What is compassion fatigue?
Compassion fatigue is empathizing with people that are dealing with trauma. Because you have so much compassion, it can cause feelings of burnout and emotional exhaustion. Compassion fatigue and burnout are not the same, but some of the symptoms overlap. Researchers like to think of this condition as second hand trauma. According to The American Institute on Stress, compassion fatigue can be identified as feelings of helplessness, increased frustration, decreased patience, and isolation from others. It can also be shown in physician symptoms, such as weight change and an upset stomach. It is very common, especially in caregivers.
How can I deal with it?
Aging Care has developed a list of self care activities to manage compassion fatigue. Some of the most effective ideas are:
– Taking an extended break (if possible)
– Taking five minutes out of the day to do something you enjoy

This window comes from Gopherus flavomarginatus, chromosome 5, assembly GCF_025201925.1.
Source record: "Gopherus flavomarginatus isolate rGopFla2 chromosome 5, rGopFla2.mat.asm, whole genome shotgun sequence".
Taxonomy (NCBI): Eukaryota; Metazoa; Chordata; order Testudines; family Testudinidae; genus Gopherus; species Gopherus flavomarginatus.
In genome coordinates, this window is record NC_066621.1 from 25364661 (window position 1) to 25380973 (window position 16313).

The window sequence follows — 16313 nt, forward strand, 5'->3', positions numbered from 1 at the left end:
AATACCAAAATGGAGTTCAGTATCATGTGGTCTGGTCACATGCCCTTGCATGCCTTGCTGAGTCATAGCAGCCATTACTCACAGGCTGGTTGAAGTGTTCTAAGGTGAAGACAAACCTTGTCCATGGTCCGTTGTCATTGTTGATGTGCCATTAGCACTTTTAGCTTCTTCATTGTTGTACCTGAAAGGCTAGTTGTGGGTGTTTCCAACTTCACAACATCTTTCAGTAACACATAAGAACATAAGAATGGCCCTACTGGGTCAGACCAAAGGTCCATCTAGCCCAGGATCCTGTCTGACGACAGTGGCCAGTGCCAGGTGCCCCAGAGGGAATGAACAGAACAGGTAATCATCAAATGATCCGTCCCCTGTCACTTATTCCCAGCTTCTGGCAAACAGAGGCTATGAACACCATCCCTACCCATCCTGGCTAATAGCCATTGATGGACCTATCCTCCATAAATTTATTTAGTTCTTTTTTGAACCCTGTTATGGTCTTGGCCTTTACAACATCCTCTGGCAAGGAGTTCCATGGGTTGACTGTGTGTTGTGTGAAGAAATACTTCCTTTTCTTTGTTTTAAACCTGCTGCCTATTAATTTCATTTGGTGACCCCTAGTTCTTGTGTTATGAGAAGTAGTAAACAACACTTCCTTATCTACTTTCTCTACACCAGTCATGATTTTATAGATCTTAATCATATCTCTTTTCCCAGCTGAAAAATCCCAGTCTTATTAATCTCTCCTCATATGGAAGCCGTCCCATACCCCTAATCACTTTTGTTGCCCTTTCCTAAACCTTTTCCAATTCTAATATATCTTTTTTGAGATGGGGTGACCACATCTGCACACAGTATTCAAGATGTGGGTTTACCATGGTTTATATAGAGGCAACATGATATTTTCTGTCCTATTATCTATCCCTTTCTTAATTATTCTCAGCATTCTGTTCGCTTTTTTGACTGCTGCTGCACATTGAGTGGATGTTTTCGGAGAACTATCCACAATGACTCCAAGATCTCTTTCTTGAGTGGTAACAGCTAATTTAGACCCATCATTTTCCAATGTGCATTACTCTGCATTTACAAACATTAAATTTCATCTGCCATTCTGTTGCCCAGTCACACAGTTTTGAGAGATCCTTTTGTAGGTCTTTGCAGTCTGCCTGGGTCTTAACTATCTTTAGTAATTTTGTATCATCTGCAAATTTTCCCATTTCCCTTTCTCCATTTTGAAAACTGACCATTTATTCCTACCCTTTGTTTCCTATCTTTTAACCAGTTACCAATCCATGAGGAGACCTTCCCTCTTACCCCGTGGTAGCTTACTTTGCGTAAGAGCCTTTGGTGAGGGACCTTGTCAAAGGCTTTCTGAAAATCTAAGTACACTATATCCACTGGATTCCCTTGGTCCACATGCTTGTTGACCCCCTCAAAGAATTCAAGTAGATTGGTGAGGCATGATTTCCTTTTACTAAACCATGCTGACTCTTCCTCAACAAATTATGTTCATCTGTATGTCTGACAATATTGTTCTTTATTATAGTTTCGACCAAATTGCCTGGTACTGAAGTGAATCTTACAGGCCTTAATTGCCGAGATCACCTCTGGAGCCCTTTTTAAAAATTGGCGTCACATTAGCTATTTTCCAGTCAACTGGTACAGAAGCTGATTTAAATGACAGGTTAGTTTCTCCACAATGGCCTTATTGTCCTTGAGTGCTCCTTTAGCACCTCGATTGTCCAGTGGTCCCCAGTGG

– Calling up a close friend
– Making a list of your prioritized needs
These feelings may be overwhelming and hard to manage throughout the day. Taking time for yourself is very important throughout your caregiver journey. In times of COVID-19, US News recognized that compassion fatigue levels may be at a peak. Now, more than ever, caregivers are forced to ignore their feelings and put others first.
In order to lessen this burden, Dr. Eric Gentry coined the term, “rediscovery compassion resilience.” In his book, Professional Resilience, he talks about the power of communication. By talking to others about your experiences with it, compassion fatigue awareness is increased. There are numerous books surrounding this concept of compassion fatigue. It is a common theme in those who serve others for a living. Even Mother Teresa recognized this exhaustion and prompted healing breaks for her nuns. Sharing stories and connecting with others shows that you are not alone in these feelings.